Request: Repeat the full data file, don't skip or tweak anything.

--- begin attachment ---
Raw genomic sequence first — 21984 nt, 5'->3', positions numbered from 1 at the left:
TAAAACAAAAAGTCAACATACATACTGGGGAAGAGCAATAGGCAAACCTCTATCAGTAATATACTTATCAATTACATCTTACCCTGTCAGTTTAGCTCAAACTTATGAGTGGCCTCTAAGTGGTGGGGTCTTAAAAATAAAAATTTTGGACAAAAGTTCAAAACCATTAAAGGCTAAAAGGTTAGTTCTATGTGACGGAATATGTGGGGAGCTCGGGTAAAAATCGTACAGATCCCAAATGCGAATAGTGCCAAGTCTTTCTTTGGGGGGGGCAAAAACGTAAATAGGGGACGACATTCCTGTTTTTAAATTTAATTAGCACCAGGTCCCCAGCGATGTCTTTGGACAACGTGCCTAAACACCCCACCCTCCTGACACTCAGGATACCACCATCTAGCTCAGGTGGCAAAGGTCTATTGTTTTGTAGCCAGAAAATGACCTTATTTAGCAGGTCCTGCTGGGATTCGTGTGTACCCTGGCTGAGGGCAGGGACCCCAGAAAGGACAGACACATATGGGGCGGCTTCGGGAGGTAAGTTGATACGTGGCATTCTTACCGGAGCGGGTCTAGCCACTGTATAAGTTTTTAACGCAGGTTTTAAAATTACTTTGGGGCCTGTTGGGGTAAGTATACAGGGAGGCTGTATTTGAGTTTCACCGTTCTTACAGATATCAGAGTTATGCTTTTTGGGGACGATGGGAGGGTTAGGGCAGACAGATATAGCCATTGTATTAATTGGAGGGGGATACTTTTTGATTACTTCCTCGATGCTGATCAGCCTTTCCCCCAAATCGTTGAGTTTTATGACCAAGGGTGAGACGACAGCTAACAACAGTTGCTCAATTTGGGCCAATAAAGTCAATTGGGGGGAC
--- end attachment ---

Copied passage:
Raw genomic sequence first — 21984 nt, 5'->3', positions numbered from 1 at the left:
TAAAACAAAAAGTCAACATACATACTGGGGAAGAGCAATAGGCAAACCTCTATCAGTAATATACTTATCAATTACATCTTACCCTGTCAGTTTAGCTCAAACTTATGAGTGGCCTCTAAGTGGTGGGGTCTTAAAAATAAAAATTTTGGACAAAAGTTCAAAACCATTAAAGGCTAAAAGGTTAGTTCTATGTGACGGAATATGTGGGGAGCTCGGGTAAAAATCGTACAGATCCCAAATGCGAATAGTGCCAAGTCTTTCTTTGGGGGGGGCAAAAACGTAAATAGGGGACGACATTCCTGTTTTTAAATTTAATTAGCACCAGGTCCCCAGCGATGTCTTTGGACAACGTGCCTAAACACCCCACCCTCCTGACACTCAGGATACCACCATCTAGCTCAGGTGGCAAAGGTCTATTGTTTTGTAGCCAGAAAATGACCTTATTTAGCAGGTCCTGCTGGGATTCGTGTGTACCCTGGCTGAGGGCAGGGACCCCAGAAAGGACAGACACATATGGGGCGGCTTCGGGAGGTAAGTTGATACGTGGCATTCTTACCGGAGCGGGTCTAGCCACTGTATAAGTTTTTAACGCAGGTTTTAAAATTACTTTGGGGCCTGTTGGGGTAAGTATACAGGGAGGCTGTATTTGAGTTTCACCGTTCTTACAGATATCAGAGTTATGCTTTTTGGGGACGATGGGAGGGTTAGGGCAGACAGATATAGCCATTGTATTAATTGGAGGGGGATACTTTTTGATTACTTCCTCGATGCTGATCAGCCTTTCCCCCAAATCGTTGAGTTTTATGACCAAGGGTGAGACGACAGCTAACAACAGTTGCTCAATTTGGGCCAATAAAGTCAATTGGGGGGAC